For more information about semantic versioning head over to semver.org.

Referencing a Component in a JET Pack

As I discussed in the first article in this mini series about JET Packs, there is a small twist to the way that your code consumes a component that is contained in a pack.  First of all, the HTML tag name is, as I've mentioned, the fullName of the component, a concatenation of <packname>-hyphen-<componentName> e.g. my-pack-widget-1. The loader script however is referenced using the pack name as the requireJS root. Therefore, your define block uses a path based on that root and folder name for the component e.g. my-pack/widget-1/loader.

What Happens at Runtime?

So now we have a JET Pack in play, what does that mean in terms of a running application?  Well when you issue an ojet build or ojet serve command you'll see that the /web folder of the application will end up with a layout like this:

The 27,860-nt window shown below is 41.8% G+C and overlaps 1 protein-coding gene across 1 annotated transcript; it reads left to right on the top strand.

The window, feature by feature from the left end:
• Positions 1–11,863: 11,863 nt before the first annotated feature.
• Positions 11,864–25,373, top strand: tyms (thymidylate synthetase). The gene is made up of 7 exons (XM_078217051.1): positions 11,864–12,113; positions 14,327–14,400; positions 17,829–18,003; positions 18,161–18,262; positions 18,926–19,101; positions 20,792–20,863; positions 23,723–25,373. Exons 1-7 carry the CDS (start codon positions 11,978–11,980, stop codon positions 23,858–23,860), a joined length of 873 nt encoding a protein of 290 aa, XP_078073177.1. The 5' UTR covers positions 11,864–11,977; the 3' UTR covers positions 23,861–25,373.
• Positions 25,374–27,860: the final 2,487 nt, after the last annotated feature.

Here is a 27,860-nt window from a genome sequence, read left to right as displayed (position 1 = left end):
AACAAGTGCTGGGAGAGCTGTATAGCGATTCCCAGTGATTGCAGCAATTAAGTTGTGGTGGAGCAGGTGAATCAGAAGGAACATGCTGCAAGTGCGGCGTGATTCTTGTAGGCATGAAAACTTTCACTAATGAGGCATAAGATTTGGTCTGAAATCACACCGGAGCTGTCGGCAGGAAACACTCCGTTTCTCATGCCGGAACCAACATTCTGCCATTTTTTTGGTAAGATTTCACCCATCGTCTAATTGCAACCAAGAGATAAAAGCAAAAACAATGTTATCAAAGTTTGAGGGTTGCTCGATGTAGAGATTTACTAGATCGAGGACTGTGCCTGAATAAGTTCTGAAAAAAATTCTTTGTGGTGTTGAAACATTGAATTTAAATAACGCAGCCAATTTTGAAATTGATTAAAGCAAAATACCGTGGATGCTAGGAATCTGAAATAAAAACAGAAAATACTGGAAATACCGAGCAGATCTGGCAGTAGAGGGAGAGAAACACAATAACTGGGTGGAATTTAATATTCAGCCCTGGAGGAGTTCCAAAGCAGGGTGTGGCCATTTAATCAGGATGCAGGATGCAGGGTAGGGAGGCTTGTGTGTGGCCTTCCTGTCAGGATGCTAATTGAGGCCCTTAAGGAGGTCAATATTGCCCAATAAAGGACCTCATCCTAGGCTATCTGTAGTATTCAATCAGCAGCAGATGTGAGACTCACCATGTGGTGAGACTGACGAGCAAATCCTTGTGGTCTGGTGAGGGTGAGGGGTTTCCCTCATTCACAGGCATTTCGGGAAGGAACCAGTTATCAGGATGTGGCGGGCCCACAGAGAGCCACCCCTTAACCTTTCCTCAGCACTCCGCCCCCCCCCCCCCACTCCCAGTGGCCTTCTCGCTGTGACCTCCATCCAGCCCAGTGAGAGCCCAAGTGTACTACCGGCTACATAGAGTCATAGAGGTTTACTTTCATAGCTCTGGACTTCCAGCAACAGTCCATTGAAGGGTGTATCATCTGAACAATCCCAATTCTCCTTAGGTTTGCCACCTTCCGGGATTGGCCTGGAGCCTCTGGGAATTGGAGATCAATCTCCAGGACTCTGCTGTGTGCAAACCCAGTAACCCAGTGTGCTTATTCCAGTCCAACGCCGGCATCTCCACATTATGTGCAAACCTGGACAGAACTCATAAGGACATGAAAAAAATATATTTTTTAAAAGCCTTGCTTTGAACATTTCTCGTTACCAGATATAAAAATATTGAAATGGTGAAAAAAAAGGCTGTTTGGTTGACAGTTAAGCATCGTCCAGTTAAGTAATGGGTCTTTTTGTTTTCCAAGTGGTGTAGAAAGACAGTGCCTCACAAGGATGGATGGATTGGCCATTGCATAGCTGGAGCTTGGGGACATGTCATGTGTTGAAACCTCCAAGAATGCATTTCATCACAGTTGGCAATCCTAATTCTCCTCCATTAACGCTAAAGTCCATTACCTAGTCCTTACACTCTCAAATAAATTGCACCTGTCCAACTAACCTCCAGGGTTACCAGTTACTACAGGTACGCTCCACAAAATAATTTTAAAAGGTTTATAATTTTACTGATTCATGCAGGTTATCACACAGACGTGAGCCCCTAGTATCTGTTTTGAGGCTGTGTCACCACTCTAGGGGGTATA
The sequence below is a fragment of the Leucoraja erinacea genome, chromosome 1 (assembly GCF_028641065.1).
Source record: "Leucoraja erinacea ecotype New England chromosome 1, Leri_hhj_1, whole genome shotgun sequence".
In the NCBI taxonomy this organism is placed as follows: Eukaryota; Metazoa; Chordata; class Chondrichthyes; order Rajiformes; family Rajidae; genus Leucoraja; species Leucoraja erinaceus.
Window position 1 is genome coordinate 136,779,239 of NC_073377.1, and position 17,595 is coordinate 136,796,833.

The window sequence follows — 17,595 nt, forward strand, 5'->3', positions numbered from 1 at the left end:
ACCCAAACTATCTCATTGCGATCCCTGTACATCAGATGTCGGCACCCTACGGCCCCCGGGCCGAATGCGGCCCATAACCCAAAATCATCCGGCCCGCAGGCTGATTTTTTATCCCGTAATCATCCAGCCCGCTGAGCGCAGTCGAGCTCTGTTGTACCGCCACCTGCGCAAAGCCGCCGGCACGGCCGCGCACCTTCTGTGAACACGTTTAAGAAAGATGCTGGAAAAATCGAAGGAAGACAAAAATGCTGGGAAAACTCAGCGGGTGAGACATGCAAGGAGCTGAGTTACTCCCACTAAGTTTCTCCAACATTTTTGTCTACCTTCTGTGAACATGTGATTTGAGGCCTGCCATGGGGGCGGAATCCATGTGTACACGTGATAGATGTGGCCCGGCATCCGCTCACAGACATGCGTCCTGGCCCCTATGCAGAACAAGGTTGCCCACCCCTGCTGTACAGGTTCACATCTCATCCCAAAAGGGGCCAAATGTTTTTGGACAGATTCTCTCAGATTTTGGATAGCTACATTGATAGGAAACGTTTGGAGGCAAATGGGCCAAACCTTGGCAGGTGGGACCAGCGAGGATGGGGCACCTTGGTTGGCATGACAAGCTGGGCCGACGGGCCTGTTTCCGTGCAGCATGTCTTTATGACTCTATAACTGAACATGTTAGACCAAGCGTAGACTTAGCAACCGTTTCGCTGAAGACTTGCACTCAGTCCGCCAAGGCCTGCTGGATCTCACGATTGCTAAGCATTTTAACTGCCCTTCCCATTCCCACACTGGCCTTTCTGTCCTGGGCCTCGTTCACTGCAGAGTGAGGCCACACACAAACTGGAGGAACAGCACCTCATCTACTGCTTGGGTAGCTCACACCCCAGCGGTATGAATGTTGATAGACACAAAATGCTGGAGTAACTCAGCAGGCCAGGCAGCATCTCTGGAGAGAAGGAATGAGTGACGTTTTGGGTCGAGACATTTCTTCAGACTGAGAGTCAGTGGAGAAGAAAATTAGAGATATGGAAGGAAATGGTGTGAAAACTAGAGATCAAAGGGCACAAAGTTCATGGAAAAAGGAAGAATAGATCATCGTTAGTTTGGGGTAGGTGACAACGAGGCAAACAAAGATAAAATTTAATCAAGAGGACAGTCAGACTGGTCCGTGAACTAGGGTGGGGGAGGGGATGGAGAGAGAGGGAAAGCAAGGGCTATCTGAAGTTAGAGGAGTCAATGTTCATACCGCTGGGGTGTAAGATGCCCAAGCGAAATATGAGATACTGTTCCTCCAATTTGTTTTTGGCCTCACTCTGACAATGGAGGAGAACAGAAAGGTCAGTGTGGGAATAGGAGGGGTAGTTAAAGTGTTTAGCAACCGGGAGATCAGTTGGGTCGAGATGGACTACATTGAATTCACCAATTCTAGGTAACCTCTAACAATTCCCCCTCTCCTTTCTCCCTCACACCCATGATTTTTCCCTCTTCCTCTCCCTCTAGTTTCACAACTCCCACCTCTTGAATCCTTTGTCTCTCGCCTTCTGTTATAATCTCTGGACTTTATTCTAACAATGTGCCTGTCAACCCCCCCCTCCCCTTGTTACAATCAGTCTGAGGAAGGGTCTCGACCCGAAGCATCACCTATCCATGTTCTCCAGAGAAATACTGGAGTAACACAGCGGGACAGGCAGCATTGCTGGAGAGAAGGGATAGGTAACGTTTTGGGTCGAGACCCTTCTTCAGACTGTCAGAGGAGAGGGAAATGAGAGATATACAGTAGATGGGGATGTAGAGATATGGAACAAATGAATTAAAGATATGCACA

/web
  /js
    /jet-composites
      /my-pack
        /1.0.0
          component.json
          /widget-1
            /resources
             /nls
                widget-1-strings.js
            component.json
            loader.js
            README.md
            widget-1-viewModel.js
            widget-1-styles.css
            widget-1-view.html

Notice here how a version folder has been interjected between the pack root and the contents of the pack. This are done this way because in a real application case, where a common set of components will be shared by several applications, the components are likely to be held externally to the application, e.g. on a CDN, and this folder structure allows that CDN to hold multiple versions of the pack with the correct contents in each.